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November 22, 2017
Measuring Wavefront Distortion of Optical Windows Using Laser Interferometry
Original Article by Dr. Robert C. Youngquist, Kennedy Space Center, NASA
Republished with permission
The wavefront measurement system is composed of a six-inch aperture phase shifting interferometer
on a vibration isolation optical table with a 2D translation system for scanning large windows. This allows the optical path length to be measured across large spaceflight windows as well as individual panes. (click to see full image, with labels
In response to the revised requirement levied onto the Multi-Purpose Crew Vehicle (MPCV) Program to verify that uninstalled flight window assemblies have minimal wavefront variation, Kennedy Space Center's (KSC) Applied Physics Laboratory partnered with the NASA Engineering & Safety Center (NESC) in the development of a wavefront measurement capability at KSC, in close proximity to the MPCV crew module assembly site. The measurement required the construction of an optical interferometer-based wavefront measurement system consisting of an off-the-shelf ZYGO Verifire™ interferometer and a custom scanning system. Training, testing, analysis, and an engineering assessment were required to ensure adequate system operation and that the deliverables provided could allow certification of window assemblies.
An output from the phase shifting interferometer
looking through an acrylic window pane. Note the fringe pattern in the lower right and the subsequent calculated optical path length information shown in the other display boxes. (click to see full image
The system utilizes a ZYGO phase shifting interferometer to provide optical path length measurements through an individual window pane or through a fully stacked window assembly. Variations in the window's optical path length lead to wavefront perturbations and can cause images seen through the window to be distorted. The revised NASA requirement on spacecraft windows sets maximum allowed values for the wavefront perturbation, but other organizations, such as the Department of Defense, place maximum allowable values on the window's distortion, a window attribute that can be difficult to quantify using ASTM or ISO methodologies. One of the breakthroughs of this work was the realization that the distortion of a window is easily calculated from the optical path length of the window, allowing phase shifting interferometry to replace some of the older less precise distortion measurement approaches (see references).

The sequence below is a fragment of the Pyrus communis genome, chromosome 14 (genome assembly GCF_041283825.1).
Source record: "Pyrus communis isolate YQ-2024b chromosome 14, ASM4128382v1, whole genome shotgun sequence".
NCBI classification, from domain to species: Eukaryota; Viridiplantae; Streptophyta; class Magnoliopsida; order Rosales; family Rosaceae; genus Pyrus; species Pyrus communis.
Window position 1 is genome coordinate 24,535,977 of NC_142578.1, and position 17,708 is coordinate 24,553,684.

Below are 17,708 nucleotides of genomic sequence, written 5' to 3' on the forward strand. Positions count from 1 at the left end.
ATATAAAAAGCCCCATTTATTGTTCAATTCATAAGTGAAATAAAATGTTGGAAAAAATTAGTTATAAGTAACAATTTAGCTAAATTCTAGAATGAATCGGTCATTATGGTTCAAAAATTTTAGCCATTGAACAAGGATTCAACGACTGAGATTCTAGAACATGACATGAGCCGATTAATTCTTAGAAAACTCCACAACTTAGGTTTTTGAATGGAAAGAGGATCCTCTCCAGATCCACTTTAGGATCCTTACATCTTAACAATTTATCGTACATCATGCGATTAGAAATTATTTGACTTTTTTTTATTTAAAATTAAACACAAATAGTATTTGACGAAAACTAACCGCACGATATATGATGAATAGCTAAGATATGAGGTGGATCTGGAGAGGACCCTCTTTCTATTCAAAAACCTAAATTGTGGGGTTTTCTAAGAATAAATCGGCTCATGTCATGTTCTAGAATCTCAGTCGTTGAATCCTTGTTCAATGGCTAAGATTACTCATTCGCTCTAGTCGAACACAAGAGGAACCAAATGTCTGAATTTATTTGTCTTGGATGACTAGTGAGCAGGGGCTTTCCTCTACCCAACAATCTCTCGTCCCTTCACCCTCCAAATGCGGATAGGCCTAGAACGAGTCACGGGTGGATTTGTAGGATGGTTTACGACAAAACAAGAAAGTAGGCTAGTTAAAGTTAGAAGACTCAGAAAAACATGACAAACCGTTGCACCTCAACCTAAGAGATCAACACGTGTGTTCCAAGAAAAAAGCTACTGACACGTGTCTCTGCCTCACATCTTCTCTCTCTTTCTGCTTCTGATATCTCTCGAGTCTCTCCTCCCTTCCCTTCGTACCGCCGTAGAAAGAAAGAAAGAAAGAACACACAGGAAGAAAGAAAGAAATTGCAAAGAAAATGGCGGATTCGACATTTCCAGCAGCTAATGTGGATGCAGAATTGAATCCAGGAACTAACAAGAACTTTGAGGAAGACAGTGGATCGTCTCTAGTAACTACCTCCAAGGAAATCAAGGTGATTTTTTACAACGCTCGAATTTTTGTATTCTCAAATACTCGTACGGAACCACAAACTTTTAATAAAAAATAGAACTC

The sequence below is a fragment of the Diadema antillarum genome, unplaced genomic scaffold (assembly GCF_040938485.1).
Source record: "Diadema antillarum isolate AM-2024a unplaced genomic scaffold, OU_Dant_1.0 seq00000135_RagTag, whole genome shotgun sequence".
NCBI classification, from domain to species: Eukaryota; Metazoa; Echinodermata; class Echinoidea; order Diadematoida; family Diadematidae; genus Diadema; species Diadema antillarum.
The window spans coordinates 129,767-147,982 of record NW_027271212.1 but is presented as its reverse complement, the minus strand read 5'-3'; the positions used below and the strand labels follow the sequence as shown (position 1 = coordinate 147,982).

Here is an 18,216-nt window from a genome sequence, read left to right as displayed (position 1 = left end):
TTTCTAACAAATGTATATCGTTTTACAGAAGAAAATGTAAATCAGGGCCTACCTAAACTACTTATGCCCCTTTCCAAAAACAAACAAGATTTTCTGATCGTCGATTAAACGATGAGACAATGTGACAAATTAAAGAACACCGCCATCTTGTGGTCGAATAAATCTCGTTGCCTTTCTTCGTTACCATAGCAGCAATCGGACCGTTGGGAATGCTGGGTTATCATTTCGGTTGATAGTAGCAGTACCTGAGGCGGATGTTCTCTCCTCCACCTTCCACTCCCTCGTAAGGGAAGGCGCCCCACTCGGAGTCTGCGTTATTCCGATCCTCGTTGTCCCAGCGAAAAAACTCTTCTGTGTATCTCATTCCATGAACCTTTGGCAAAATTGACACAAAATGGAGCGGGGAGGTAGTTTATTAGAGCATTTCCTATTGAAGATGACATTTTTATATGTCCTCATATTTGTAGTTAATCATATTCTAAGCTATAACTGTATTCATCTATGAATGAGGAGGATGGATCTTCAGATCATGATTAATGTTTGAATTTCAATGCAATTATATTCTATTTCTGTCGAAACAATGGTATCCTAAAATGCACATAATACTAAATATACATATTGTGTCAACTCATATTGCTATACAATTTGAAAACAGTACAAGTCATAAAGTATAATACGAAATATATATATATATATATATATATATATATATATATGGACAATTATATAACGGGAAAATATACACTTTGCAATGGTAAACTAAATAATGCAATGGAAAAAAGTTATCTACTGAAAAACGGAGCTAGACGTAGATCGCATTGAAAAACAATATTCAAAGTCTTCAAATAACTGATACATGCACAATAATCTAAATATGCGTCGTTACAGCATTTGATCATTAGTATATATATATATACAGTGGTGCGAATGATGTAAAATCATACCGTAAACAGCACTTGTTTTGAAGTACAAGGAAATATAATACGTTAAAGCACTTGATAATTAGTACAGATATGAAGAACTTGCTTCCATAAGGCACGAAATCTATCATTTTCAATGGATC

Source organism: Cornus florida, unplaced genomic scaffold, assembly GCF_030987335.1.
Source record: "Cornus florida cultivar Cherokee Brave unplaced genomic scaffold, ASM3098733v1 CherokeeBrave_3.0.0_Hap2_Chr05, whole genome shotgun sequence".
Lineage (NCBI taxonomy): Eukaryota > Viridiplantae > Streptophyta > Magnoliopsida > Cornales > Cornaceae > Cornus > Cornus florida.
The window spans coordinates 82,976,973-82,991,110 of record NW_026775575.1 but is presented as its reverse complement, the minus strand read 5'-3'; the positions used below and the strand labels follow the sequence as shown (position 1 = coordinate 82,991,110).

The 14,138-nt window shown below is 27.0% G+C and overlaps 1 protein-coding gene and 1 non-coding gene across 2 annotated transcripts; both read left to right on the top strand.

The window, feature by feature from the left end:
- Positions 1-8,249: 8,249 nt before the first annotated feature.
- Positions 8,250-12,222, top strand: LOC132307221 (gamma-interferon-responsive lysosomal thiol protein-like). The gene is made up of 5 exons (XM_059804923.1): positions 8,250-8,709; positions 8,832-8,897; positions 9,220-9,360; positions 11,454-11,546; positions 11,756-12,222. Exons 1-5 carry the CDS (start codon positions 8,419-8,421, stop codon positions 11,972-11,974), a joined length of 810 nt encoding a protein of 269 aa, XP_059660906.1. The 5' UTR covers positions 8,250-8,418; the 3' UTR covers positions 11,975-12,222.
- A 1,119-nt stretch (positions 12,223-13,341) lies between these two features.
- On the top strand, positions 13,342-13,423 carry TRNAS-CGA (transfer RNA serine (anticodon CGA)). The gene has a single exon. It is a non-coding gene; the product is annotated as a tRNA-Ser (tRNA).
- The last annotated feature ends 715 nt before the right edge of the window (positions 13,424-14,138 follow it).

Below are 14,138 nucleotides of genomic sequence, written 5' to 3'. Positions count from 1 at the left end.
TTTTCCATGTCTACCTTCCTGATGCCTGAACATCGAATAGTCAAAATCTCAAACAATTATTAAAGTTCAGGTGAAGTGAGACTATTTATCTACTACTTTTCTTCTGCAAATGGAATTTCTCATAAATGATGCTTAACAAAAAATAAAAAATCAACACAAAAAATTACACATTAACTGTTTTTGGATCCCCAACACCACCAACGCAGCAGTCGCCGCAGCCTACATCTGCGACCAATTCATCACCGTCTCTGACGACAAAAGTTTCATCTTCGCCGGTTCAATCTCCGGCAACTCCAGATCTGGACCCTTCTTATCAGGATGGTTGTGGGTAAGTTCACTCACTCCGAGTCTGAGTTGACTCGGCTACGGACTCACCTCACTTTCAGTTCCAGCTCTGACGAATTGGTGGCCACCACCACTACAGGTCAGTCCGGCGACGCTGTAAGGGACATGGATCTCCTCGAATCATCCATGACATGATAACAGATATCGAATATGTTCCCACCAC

After establishing the window wavefront measurement system for MPCV, the International Space Station (ISS) Program requested that it be used to help evaluate new scratch panes to cover the inside of windows on the ISS. The successful operation of the system in that evaluation has led to further ISS requests for window/material evaluation, including a request to perform modulation transfer function (MTF) measurements. MTF evaluation is a common optical approach for determining the imaging resolution capability of an optical system. However, measuring the MTF of a window has previously required measuring the MTF of a camera system with and without the window and comparing the results. Using software already programmed into the ZYGO phase shifting interferometer, MTF measurements of just the window can be obtained from the optical path length data, greatly simplifying the measurement of this important parameter.
For more information, contact:
Dr. Robert Youngquist, Kennedy Space Center (firstname.lastname@example.org)
 Youngquist, R. C.; Skow, M.; and Nurge, M. A.: Optical Distortion Evaluation in Large Area Windows Using Interferometry, 14th International Symposium on Nondestructive Characterization of Materials, Marina del Rey, CA, June 2015, published on-line in NDT.net Vol. 20, No. 9 September 2015.
 Youngquist, R. C.; Skow, M.; and Nurge, M. A.: A Comparison of Three Methods for Measuring Distortion in Optical Windows, NASA TM 2015-218822.
ZYGO gratefully acknowledges NASA for granting permission to republish this article and related technical papers. You can access the original article here: "Measuring Window Flatness using Optical Interferometry"
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